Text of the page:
ECA hosts conference on leveraging AfCFTA for women’s economic empowerment


The African Trade Policy Centre (ATPC), a unit of the Economic Commission for Africa (ECA), in collaboration with Business Unity South Africa (BUSA), on Tuesday hosted a conference on leveraging the African Continental Free Trade Area (AfCFTA) to boost women’s economic empowerment.



The virtual event was aimed at creating a better understanding of the contribution of the private sector to policies that will advance the economic empowerment of women under the trade bloc, which commenced business on 1 January this year.


It also discussed how to ensure decent and productive employment for women in trade in services, as well as how to create a gender-responsive trade facilitation agenda, and consider the gender dimension of investment, competition policy and intellectual property rights under the AfCFTA.


Speaking at the virtual event, South Africa’s Women Minister, Youth and Persons with Disabilities, Maite Nkoana-Mashabane, advocated for women’s voices to be taken onboard in the implementation of the AfCFTA:


Thokozile Ruzvidzo, Director, Gender, Poverty and Social Policy Division at the ECA, emphasized that the AfCFTA is vital for women’s businesses to thrive: 


Also scheduled to speak in the opening session were David Luke, Coordinator of the ATPC; Mr Cas Coovadia, BUSA CEO; South Africa’s Minister of Women, Youth and Persons with Disabilities, Maite-Nkoana Mashabane; Ms Busi Mabusa, Chairperson of the International Development Corporation (IDC); and Ms Niki Kruger, Chief Director of Trade Negotiations in the Department of Trade, Industry and Competition (DTIC).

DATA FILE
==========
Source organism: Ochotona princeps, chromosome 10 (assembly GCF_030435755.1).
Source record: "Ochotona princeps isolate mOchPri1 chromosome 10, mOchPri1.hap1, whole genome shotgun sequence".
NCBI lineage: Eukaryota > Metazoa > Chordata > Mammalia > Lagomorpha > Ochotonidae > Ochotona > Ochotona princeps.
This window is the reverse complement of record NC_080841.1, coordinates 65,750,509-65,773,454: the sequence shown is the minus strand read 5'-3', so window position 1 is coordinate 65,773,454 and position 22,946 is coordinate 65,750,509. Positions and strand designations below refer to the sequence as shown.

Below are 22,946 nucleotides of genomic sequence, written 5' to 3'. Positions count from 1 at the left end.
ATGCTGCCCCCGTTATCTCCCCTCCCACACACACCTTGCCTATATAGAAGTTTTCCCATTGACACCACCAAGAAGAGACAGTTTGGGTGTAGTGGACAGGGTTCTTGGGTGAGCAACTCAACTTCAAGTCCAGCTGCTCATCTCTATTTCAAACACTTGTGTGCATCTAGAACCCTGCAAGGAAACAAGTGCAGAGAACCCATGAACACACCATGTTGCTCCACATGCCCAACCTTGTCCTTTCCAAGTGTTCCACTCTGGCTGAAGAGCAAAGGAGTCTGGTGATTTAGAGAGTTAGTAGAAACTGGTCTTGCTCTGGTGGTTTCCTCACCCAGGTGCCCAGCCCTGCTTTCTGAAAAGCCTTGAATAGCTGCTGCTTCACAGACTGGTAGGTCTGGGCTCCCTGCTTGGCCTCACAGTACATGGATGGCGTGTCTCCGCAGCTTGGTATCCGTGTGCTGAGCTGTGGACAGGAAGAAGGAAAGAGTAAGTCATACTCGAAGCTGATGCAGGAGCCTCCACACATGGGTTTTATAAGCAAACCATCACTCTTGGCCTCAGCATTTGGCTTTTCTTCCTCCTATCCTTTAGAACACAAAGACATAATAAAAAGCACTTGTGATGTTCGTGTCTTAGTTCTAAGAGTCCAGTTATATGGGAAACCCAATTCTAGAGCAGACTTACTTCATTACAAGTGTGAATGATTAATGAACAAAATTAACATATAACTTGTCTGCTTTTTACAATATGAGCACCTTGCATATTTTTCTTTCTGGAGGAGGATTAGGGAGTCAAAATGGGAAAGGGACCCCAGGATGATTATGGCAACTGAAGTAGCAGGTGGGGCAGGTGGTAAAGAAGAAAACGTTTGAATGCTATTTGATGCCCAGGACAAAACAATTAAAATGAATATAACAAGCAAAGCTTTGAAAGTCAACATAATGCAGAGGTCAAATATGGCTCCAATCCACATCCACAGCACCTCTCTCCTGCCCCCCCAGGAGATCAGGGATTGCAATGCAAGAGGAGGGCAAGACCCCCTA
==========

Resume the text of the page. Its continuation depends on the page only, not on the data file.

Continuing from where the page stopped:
The outcome of the conference will be used to support the design of gender-responsive measures that help to build back better in longer-term post-COVID-19 economic recovery efforts, accelerating delivery on the 2020-2030 African Women’s Decade of Financial and Economic Inclusion.


The AfCFTA promotes entrepreneurship and economic empowerment opportunities for women-owned businesses through increased access to new regional export markets and expanded opportunities across key sectors. With the exception of Eritrea, the remaining 54 member-countries of the African Union (AU) have signed the treaty establishing the AfCFTA among which 36 have ratified the agreement.



Amaka E. Nliam


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